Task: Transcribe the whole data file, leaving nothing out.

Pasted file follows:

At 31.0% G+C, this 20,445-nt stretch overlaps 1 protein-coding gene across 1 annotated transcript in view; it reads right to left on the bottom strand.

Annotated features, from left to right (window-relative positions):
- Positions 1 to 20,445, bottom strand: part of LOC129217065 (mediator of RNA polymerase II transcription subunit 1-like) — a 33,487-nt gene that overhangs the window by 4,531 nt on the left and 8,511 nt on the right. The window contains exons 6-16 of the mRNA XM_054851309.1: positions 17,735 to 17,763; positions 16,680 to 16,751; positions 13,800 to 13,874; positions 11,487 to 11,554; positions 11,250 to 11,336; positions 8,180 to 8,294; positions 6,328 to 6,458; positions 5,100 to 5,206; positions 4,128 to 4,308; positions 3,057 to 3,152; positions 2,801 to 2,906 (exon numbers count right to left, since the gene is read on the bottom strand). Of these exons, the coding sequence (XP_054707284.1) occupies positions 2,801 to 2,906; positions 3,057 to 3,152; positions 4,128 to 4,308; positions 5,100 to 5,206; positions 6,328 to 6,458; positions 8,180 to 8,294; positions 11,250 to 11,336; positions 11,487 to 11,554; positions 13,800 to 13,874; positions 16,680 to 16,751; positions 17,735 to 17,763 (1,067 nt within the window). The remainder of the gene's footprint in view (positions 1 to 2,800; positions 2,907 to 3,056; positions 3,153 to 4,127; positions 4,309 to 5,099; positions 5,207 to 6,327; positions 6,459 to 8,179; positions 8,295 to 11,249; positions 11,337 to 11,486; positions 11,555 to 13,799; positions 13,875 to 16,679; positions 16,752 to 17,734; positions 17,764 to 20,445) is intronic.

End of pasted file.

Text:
At 31.0% G+C, this 20,445-nt stretch overlaps 1 protein-coding gene across 1 annotated transcript in view; it reads right to left on the bottom strand.

Annotated features, from left to right (window-relative positions):
- Positions 1 to 20,445, bottom strand: part of LOC129217065 (mediator of RNA polymerase II transcription subunit 1-like) — a 33,487-nt gene that overhangs the window by 4,531 nt on the left and 8,511 nt on the right. The window contains exons 6-16 of the mRNA XM_054851309.1: positions 17,735 to 17,763; positions 16,680 to 16,751; positions 13,800 to 13,874; positions 11,487 to 11,554; positions 11,250 to 11,336; positions 8,180 to 8,294; positions 6,328 to 6,458; positions 5,100 to 5,206; positions 4,128 to 4,308; positions 3,057 to 3,152; positions 2,801 to 2,906 (exon numbers count right to left, since the gene is read on the bottom strand). Of these exons, the coding sequence (XP_054707284.1) occupies positions 2,801 to 2,906; positions 3,057 to 3,152; positions 4,128 to 4,308; positions 5,100 to 5,206; positions 6,328 to 6,458; positions 8,180 to 8,294; positions 11,250 to 11,336; positions 11,487 to 11,554; positions 13,800 to 13,874; positions 16,680 to 16,751; positions 17,735 to 17,763 (1,067 nt within the window). The remainder of the gene's footprint in view (positions 1 to 2,800; positions 2,907 to 3,056; positions 3,153 to 4,127; positions 4,309 to 5,099; positions 5,207 to 6,327; positions 6,459 to 8,179; positions 8,295 to 11,249; positions 11,337 to 11,486; positions 11,555 to 13,799; positions 13,875 to 16,679; positions 16,752 to 17,734; positions 17,764 to 20,445) is intronic.